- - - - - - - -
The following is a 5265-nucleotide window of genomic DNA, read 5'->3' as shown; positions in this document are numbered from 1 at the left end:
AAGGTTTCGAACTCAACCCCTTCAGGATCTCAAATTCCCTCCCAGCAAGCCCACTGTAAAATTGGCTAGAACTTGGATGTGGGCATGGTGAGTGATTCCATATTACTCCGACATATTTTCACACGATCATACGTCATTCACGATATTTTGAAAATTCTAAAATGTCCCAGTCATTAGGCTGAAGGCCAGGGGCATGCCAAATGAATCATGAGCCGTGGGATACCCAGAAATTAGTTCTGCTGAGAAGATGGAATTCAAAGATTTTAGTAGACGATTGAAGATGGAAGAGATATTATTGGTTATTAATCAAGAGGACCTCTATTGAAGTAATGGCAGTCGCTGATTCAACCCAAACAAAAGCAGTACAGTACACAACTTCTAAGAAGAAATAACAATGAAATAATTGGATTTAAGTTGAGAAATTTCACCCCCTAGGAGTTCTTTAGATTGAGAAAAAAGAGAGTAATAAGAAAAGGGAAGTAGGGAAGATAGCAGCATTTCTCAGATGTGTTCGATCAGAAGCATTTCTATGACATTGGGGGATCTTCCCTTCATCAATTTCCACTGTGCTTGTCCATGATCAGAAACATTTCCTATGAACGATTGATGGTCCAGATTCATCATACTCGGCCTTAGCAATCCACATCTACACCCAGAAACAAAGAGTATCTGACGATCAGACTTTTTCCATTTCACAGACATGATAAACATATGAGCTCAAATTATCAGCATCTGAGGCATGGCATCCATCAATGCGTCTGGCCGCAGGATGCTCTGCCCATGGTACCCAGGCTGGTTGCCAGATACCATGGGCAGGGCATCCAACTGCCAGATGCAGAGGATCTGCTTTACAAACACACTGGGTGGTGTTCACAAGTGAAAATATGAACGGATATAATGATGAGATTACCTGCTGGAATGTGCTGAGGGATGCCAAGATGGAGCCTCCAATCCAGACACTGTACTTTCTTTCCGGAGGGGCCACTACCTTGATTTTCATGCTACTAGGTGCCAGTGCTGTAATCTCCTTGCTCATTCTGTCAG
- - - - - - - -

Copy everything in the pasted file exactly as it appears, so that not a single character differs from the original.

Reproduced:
The following is a 5265-nucleotide window of genomic DNA, read 5'->3' as shown; positions in this document are numbered from 1 at the left end:
AAGGTTTCGAACTCAACCCCTTCAGGATCTCAAATTCCCTCCCAGCAAGCCCACTGTAAAATTGGCTAGAACTTGGATGTGGGCATGGTGAGTGATTCCATATTACTCCGACATATTTTCACACGATCATACGTCATTCACGATATTTTGAAAATTCTAAAATGTCCCAGTCATTAGGCTGAAGGCCAGGGGCATGCCAAATGAATCATGAGCCGTGGGATACCCAGAAATTAGTTCTGCTGAGAAGATGGAATTCAAAGATTTTAGTAGACGATTGAAGATGGAAGAGATATTATTGGTTATTAATCAAGAGGACCTCTATTGAAGTAATGGCAGTCGCTGATTCAACCCAAACAAAAGCAGTACAGTACACAACTTCTAAGAAGAAATAACAATGAAATAATTGGATTTAAGTTGAGAAATTTCACCCCCTAGGAGTTCTTTAGATTGAGAAAAAAGAGAGTAATAAGAAAAGGGAAGTAGGGAAGATAGCAGCATTTCTCAGATGTGTTCGATCAGAAGCATTTCTATGACATTGGGGGATCTTCCCTTCATCAATTTCCACTGTGCTTGTCCATGATCAGAAACATTTCCTATGAACGATTGATGGTCCAGATTCATCATACTCGGCCTTAGCAATCCACATCTACACCCAGAAACAAAGAGTATCTGACGATCAGACTTTTTCCATTTCACAGACATGATAAACATATGAGCTCAAATTATCAGCATCTGAGGCATGGCATCCATCAATGCGTCTGGCCGCAGGATGCTCTGCCCATGGTACCCAGGCTGGTTGCCAGATACCATGGGCAGGGCATCCAACTGCCAGATGCAGAGGATCTGCTTTACAAACACACTGGGTGGTGTTCACAAGTGAAAATATGAACGGATATAATGATGAGATTACCTGCTGGAATGTGCTGAGGGATGCCAAGATGGAGCCTCCAATCCAGACACTGTACTTTCTTTCCGGAGGGGCCACTACCTTGATTTTCATGCTACTAGGTGCCAGTGCTGTAATCTCCTTGCTCATTCTGTCAG